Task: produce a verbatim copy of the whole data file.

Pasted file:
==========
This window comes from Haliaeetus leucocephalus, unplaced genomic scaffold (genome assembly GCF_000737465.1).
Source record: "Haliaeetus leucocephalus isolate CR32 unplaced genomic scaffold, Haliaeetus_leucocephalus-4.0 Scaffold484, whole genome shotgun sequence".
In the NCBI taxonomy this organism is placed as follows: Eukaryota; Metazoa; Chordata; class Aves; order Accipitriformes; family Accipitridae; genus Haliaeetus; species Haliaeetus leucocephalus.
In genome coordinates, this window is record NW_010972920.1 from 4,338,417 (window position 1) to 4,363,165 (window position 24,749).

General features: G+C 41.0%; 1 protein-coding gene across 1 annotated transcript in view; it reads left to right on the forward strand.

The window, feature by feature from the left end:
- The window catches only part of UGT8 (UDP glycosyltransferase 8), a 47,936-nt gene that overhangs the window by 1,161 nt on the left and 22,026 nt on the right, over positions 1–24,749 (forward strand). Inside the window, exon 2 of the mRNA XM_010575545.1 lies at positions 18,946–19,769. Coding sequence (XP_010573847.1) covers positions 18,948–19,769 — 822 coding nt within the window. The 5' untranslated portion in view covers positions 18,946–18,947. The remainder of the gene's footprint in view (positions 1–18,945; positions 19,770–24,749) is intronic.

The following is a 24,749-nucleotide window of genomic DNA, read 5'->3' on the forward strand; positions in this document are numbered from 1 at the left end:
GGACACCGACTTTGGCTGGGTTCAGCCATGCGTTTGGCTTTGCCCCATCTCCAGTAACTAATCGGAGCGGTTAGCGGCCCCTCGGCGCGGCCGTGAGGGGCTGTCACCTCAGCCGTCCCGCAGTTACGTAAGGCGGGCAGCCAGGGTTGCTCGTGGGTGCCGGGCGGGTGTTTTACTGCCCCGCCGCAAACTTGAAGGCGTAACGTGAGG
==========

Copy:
This window comes from Haliaeetus leucocephalus, unplaced genomic scaffold (genome assembly GCF_000737465.1).
Source record: "Haliaeetus leucocephalus isolate CR32 unplaced genomic scaffold, Haliaeetus_leucocephalus-4.0 Scaffold484, whole genome shotgun sequence".
In the NCBI taxonomy this organism is placed as follows: Eukaryota; Metazoa; Chordata; class Aves; order Accipitriformes; family Accipitridae; genus Haliaeetus; species Haliaeetus leucocephalus.
In genome coordinates, this window is record NW_010972920.1 from 4,338,417 (window position 1) to 4,363,165 (window position 24,749).

General features: G+C 41.0%; 1 protein-coding gene across 1 annotated transcript in view; it reads left to right on the forward strand.

The window, feature by feature from the left end:
- The window catches only part of UGT8 (UDP glycosyltransferase 8), a 47,936-nt gene that overhangs the window by 1,161 nt on the left and 22,026 nt on the right, over positions 1–24,749 (forward strand). Inside the window, exon 2 of the mRNA XM_010575545.1 lies at positions 18,946–19,769. Coding sequence (XP_010573847.1) covers positions 18,948–19,769 — 822 coding nt within the window. The 5' untranslated portion in view covers positions 18,946–18,947. The remainder of the gene's footprint in view (positions 1–18,945; positions 19,770–24,749) is intronic.

The following is a 24,749-nucleotide window of genomic DNA, read 5'->3' on the forward strand; positions in this document are numbered from 1 at the left end:
GGACACCGACTTTGGCTGGGTTCAGCCATGCGTTTGGCTTTGCCCCATCTCCAGTAACTAATCGGAGCGGTTAGCGGCCCCTCGGCGCGGCCGTGAGGGGCTGTCACCTCAGCCGTCCCGCAGTTACGTAAGGCGGGCAGCCAGGGTTGCTCGTGGGTGCCGGGCGGGTGTTTTACTGCCCCGCCGCAAACTTGAAGGCGTAACGTGAGG